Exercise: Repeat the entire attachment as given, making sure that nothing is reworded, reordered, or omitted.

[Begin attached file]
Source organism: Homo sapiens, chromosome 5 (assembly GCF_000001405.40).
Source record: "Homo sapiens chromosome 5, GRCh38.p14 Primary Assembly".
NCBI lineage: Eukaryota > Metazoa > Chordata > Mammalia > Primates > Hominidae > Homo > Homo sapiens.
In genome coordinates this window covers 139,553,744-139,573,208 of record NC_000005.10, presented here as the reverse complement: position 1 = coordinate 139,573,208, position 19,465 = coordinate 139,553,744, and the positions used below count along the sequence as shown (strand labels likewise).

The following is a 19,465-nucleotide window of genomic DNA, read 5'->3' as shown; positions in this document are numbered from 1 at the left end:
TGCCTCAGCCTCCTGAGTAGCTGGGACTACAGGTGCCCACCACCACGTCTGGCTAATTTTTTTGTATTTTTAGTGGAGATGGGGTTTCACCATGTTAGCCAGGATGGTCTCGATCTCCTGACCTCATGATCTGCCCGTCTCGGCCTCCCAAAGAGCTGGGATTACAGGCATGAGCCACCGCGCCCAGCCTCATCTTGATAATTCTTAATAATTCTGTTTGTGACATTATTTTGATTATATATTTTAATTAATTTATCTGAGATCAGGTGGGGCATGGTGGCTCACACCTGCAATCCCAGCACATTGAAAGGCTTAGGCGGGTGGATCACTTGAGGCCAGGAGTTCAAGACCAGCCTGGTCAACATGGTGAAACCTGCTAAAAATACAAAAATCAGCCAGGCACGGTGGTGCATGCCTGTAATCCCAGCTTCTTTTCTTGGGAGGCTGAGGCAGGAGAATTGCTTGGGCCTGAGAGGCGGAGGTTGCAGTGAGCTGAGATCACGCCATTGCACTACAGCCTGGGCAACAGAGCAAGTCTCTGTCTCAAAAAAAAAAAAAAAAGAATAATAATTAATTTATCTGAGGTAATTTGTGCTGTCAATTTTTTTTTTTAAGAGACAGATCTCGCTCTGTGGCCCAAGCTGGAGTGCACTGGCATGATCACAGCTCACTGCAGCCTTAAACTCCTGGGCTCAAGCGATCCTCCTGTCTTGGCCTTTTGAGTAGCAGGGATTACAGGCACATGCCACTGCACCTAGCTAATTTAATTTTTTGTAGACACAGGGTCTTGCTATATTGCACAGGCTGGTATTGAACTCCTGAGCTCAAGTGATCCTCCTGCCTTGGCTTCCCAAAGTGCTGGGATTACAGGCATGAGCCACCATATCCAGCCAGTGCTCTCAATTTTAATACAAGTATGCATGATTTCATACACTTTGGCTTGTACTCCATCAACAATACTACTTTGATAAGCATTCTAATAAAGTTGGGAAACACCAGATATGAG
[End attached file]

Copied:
Source organism: Homo sapiens, chromosome 5 (assembly GCF_000001405.40).
Source record: "Homo sapiens chromosome 5, GRCh38.p14 Primary Assembly".
NCBI lineage: Eukaryota > Metazoa > Chordata > Mammalia > Primates > Hominidae > Homo > Homo sapiens.
In genome coordinates this window covers 139,553,744-139,573,208 of record NC_000005.10, presented here as the reverse complement: position 1 = coordinate 139,573,208, position 19,465 = coordinate 139,553,744, and the positions used below count along the sequence as shown (strand labels likewise).

The following is a 19,465-nucleotide window of genomic DNA, read 5'->3' as shown; positions in this document are numbered from 1 at the left end:
TGCCTCAGCCTCCTGAGTAGCTGGGACTACAGGTGCCCACCACCACGTCTGGCTAATTTTTTTGTATTTTTAGTGGAGATGGGGTTTCACCATGTTAGCCAGGATGGTCTCGATCTCCTGACCTCATGATCTGCCCGTCTCGGCCTCCCAAAGAGCTGGGATTACAGGCATGAGCCACCGCGCCCAGCCTCATCTTGATAATTCTTAATAATTCTGTTTGTGACATTATTTTGATTATATATTTTAATTAATTTATCTGAGATCAGGTGGGGCATGGTGGCTCACACCTGCAATCCCAGCACATTGAAAGGCTTAGGCGGGTGGATCACTTGAGGCCAGGAGTTCAAGACCAGCCTGGTCAACATGGTGAAACCTGCTAAAAATACAAAAATCAGCCAGGCACGGTGGTGCATGCCTGTAATCCCAGCTTCTTTTCTTGGGAGGCTGAGGCAGGAGAATTGCTTGGGCCTGAGAGGCGGAGGTTGCAGTGAGCTGAGATCACGCCATTGCACTACAGCCTGGGCAACAGAGCAAGTCTCTGTCTCAAAAAAAAAAAAAAAAGAATAATAATTAATTTATCTGAGGTAATTTGTGCTGTCAATTTTTTTTTTTAAGAGACAGATCTCGCTCTGTGGCCCAAGCTGGAGTGCACTGGCATGATCACAGCTCACTGCAGCCTTAAACTCCTGGGCTCAAGCGATCCTCCTGTCTTGGCCTTTTGAGTAGCAGGGATTACAGGCACATGCCACTGCACCTAGCTAATTTAATTTTTTGTAGACACAGGGTCTTGCTATATTGCACAGGCTGGTATTGAACTCCTGAGCTCAAGTGATCCTCCTGCCTTGGCTTCCCAAAGTGCTGGGATTACAGGCATGAGCCACCATATCCAGCCAGTGCTCTCAATTTTAATACAAGTATGCATGATTTCATACACTTTGGCTTGTACTCCATCAACAATACTACTTTGATAAGCATTCTAATAAAGTTGGGAAACACCAGATATGAG